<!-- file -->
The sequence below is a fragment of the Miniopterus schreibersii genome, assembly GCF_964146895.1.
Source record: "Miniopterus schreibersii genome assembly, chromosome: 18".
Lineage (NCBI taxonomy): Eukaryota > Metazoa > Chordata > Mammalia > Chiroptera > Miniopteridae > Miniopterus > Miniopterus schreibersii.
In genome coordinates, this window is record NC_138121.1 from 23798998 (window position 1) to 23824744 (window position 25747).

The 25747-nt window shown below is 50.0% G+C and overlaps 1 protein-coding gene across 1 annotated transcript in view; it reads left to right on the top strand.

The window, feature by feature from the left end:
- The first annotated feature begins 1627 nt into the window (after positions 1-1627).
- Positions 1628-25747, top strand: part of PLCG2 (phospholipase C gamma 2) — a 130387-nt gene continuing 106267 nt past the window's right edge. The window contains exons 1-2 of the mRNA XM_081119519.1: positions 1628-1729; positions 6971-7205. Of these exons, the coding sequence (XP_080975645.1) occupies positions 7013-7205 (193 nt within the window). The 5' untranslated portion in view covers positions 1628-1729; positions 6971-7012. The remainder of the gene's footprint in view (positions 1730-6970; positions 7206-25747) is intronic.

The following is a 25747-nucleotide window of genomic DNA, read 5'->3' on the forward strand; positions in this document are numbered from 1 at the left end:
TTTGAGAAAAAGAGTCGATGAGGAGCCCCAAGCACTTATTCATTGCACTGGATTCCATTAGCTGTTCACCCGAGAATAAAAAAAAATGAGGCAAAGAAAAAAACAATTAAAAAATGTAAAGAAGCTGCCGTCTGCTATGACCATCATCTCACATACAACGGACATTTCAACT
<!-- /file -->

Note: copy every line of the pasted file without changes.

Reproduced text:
The sequence below is a fragment of the Miniopterus schreibersii genome, assembly GCF_964146895.1.
Source record: "Miniopterus schreibersii genome assembly, chromosome: 18".
Lineage (NCBI taxonomy): Eukaryota > Metazoa > Chordata > Mammalia > Chiroptera > Miniopteridae > Miniopterus > Miniopterus schreibersii.
In genome coordinates, this window is record NC_138121.1 from 23798998 (window position 1) to 23824744 (window position 25747).

The 25747-nt window shown below is 50.0% G+C and overlaps 1 protein-coding gene across 1 annotated transcript in view; it reads left to right on the top strand.

The window, feature by feature from the left end:
- The first annotated feature begins 1627 nt into the window (after positions 1-1627).
- Positions 1628-25747, top strand: part of PLCG2 (phospholipase C gamma 2) — a 130387-nt gene continuing 106267 nt past the window's right edge. The window contains exons 1-2 of the mRNA XM_081119519.1: positions 1628-1729; positions 6971-7205. Of these exons, the coding sequence (XP_080975645.1) occupies positions 7013-7205 (193 nt within the window). The 5' untranslated portion in view covers positions 1628-1729; positions 6971-7012. The remainder of the gene's footprint in view (positions 1730-6970; positions 7206-25747) is intronic.

The following is a 25747-nucleotide window of genomic DNA, read 5'->3' on the forward strand; positions in this document are numbered from 1 at the left end:
TTTGAGAAAAAGAGTCGATGAGGAGCCCCAAGCACTTATTCATTGCACTGGATTCCATTAGCTGTTCACCCGAGAATAAAAAAAAATGAGGCAAAGAAAAAAACAATTAAAAAATGTAAAGAAGCTGCCGTCTGCTATGACCATCATCTCACATACAACGGACATTTCAACT